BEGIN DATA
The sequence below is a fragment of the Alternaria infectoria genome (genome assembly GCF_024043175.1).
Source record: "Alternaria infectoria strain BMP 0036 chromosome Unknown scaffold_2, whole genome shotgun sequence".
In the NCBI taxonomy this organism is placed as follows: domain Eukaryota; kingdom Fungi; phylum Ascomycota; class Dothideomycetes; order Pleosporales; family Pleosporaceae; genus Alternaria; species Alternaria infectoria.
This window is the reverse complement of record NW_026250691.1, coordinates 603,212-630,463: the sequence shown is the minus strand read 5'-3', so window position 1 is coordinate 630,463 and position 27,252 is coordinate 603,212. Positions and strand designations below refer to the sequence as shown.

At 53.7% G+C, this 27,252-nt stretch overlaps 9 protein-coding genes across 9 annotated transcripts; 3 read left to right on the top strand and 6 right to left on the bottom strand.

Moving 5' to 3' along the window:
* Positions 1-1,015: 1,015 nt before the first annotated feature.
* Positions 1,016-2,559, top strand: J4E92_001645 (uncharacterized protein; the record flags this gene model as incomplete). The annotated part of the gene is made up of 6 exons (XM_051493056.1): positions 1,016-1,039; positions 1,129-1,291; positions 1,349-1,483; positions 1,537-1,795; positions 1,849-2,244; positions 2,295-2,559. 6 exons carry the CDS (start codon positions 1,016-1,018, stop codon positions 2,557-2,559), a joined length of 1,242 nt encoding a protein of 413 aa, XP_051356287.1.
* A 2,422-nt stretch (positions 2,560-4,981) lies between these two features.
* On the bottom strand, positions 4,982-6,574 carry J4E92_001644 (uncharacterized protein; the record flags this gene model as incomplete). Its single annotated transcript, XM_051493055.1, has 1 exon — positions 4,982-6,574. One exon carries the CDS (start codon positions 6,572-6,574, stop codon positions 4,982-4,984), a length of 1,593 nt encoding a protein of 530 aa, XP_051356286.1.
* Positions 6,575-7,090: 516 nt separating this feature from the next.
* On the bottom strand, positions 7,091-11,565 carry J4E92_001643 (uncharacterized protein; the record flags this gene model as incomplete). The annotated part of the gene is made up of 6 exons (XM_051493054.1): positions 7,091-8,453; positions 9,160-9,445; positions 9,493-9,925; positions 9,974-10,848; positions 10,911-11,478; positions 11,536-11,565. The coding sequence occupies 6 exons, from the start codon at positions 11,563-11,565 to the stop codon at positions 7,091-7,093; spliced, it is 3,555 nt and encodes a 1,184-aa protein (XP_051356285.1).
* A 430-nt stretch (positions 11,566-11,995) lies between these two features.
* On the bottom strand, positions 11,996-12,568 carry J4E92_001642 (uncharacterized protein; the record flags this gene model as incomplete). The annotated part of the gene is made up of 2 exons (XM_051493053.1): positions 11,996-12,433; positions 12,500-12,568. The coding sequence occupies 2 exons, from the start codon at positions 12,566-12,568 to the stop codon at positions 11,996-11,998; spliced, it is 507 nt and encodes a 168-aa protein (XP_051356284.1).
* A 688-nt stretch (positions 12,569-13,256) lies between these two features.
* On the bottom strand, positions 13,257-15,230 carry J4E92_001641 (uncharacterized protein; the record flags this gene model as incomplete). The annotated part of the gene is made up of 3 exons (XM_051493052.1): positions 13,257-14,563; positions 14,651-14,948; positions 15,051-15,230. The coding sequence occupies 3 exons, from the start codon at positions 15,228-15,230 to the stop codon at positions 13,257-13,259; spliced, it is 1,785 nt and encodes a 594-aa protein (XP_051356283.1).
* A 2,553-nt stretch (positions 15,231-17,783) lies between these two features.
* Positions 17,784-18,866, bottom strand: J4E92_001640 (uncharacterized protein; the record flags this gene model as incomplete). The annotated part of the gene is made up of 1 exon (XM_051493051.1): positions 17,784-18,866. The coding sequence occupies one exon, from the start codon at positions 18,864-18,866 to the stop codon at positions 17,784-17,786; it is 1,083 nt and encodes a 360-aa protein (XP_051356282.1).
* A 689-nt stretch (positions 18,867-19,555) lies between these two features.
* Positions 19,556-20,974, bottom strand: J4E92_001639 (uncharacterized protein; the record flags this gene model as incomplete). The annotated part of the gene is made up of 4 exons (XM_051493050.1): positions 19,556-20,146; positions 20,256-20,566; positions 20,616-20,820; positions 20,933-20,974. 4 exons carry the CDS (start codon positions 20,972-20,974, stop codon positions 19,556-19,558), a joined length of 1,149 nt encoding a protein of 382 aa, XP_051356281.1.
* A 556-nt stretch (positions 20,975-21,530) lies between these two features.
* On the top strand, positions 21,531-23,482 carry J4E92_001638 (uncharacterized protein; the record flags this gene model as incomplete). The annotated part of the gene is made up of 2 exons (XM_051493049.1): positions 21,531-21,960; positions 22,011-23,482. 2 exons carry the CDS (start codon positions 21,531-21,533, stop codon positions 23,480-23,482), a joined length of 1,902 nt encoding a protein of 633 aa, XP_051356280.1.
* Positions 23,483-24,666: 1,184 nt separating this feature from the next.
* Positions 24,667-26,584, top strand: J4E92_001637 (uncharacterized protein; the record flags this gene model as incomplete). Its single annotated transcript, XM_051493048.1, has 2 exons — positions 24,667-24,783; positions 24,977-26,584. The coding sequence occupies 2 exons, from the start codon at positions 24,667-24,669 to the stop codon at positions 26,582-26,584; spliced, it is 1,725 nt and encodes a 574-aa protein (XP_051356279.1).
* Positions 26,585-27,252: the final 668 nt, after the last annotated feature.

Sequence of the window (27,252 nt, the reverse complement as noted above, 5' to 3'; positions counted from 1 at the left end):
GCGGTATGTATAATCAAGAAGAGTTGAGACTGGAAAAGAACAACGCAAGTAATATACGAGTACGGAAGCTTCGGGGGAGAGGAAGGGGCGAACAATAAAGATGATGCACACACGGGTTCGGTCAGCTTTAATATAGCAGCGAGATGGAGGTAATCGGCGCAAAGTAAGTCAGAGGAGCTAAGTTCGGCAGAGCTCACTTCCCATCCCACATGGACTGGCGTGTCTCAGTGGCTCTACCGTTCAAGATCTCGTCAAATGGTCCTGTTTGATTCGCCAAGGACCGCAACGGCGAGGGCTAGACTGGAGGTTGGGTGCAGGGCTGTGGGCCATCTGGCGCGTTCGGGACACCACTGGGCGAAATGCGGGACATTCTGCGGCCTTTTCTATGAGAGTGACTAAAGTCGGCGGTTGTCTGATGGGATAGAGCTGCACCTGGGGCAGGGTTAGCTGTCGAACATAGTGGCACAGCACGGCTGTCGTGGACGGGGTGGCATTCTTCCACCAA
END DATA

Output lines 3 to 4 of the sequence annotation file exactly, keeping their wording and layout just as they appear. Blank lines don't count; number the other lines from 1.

In the NCBI taxonomy this organism is placed as follows: domain Eukaryota; kingdom Fungi; phylum Ascomycota; class Dothideomycetes; order Pleosporales; family Pleosporaceae; genus Alternaria; species Alternaria infectoria.
This window is the reverse complement of record NW_026250691.1, coordinates 603,212-630,463: the sequence shown is the minus strand read 5'-3', so window position 1 is coordinate 630,463 and position 27,252 is coordinate 603,212. Positions and strand designations below refer to the sequence as shown.